This is language being used to label and not to describe, as every set of devastating blows reported by an apparently undevastated Tochtli reminds us. Behaving in this way, language can insulate and exclude: only the bricks that fit the holes make it into the box, and other objects escape unconsidered. We never know how happy Tochtli is. We know how he feels about his hat collection, about Samurai (macho) and charro cowboys (not macho enough), but never how he feels about his father’s business, or his father, or his life.
And so his own carefully-collected words do not work for his own pain. His semi-constant stomach-ache, once diagnosed as a psychosomatic consequence of a motherless childhood by a doctor asked politely by Yolcaut not to return, is neither devastating, pathetic nor sordid: ‘It’s a sharp stab that feels like you’re being electrocuted. Once I stuck a fork in an electric socket and electrocuted my hand a little bit. The stabbing is the same, but in my stomach.’ ‘Normally they’re like cramps, although the worst ones feel like a hole that keeps growing and growing and it’s as if my tummy’s going to explode.’ With personal, direct physical discomfort, his concern for the truth forces him into similes taken from the world and not its dictionaries.
Fortunately, despite spending his time categorising his hat collection (safari hats are ‘like detective hats, which are good for doing investigations, but specialised in animals’) and researching Liberian pygmy hippopotami, Totchli manages to escape being twee, or quirky, or cute.
This is because Villalobos knows that the power of child narrators lies beyond their capacity to shock us with casual sadism — ‘At the moment we’re studying the conquest of Mexico. It’s a fun topic, with war and blood and dead people’ — or embarrass us with their acceptance — ‘…the land of liberty, fraternity and equality. Apparently the reason you cut off kings’ heads is to have those things’. Only in its very rare (in fact, just these two) weaker moments does Tochtli’s narrative fall back on those too-easy ways of affecting the reader. Normally, he goes beyond into what all the best child narrators do best: logic.
‘The most normal thing to do is cut off the head, although, actually, you can cut anything. It’s because of the neck. If we didn’t have a neck it would be different. It might be normal to cut bodies in half down the middle so as to have two corpses. But we have a neck and this is a really big temptation. Especially for French people.’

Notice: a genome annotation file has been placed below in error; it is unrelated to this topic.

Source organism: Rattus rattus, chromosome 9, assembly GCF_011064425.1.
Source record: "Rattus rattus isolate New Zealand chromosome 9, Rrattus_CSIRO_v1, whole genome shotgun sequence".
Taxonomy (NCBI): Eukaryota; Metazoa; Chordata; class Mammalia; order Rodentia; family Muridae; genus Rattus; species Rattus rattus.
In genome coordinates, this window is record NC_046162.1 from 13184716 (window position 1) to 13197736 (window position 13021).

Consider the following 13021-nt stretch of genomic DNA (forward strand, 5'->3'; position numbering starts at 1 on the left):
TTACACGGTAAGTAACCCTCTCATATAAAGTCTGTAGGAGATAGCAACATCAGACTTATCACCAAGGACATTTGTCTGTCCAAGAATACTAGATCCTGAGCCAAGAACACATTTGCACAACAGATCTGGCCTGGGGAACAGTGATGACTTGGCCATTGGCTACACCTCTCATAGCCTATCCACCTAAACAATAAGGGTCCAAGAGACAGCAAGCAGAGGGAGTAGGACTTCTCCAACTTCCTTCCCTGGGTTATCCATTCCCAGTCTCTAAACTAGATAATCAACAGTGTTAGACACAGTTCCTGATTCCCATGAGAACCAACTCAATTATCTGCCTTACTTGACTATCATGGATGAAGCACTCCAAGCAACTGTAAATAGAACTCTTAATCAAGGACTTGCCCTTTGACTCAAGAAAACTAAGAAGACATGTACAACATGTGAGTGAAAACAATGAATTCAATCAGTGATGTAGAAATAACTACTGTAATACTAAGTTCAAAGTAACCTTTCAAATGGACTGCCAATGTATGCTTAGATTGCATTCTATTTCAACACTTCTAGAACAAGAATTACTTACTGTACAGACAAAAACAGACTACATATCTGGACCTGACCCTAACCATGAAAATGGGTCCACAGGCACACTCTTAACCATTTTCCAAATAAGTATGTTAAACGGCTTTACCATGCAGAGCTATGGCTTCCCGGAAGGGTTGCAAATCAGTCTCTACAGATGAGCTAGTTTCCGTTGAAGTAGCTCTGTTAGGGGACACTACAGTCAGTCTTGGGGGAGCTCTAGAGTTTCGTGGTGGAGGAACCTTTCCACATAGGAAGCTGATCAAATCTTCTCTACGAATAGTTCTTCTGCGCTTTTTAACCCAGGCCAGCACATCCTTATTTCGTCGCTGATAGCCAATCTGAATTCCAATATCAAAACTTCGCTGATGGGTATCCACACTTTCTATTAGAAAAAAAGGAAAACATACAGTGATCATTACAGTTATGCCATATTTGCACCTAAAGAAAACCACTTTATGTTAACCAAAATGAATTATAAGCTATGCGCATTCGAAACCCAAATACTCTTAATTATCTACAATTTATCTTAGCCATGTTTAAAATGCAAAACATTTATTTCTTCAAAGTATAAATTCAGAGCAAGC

Villalobos has said that he wanted to write a book without moralisations about a subject which has been moralised far too much. He achieves this through the wide-eyed ruthless reports of his protagonist, whose only ethical conviction is that you have to tell the truth. When other people moralise about Yolcaut’s business, their judgments enter hand-in-hand with hypocrisy: ‘I had fun listening to Yolcaut and the Governor talking. But the Governor didn’t. His face was all red, as if it was going to explode, because I was eating some quesadillas while they had green pozole and talked about their cocaine business.’
Rosalind Harvey’s impressive translation retains the brilliant comic timing of the original – the combination of a peaceful snack of quesadillas with the chat over drug deals here, for example, and the unfazed relation of the politician’s subsequent reappearance when, along with the President, he ‘went on TV to tell all us Mexicans not to worry, to stay calm’.
Down the Rabbit Hole is about power, powerlessness and isolation, which childhood is also about, which crime is also about. Tochtli’s deadpan and diligent acceptance of his seemingly unacceptable reality is tragic without being sentimental, and with suffocating control over his protagonist’s words, Villalobos has created a completely original portrait of someone with absolutely no control at all — and an immaculate and devastating novel.
Signed copies of Down the Rabbit Hole are available at Dulwich Books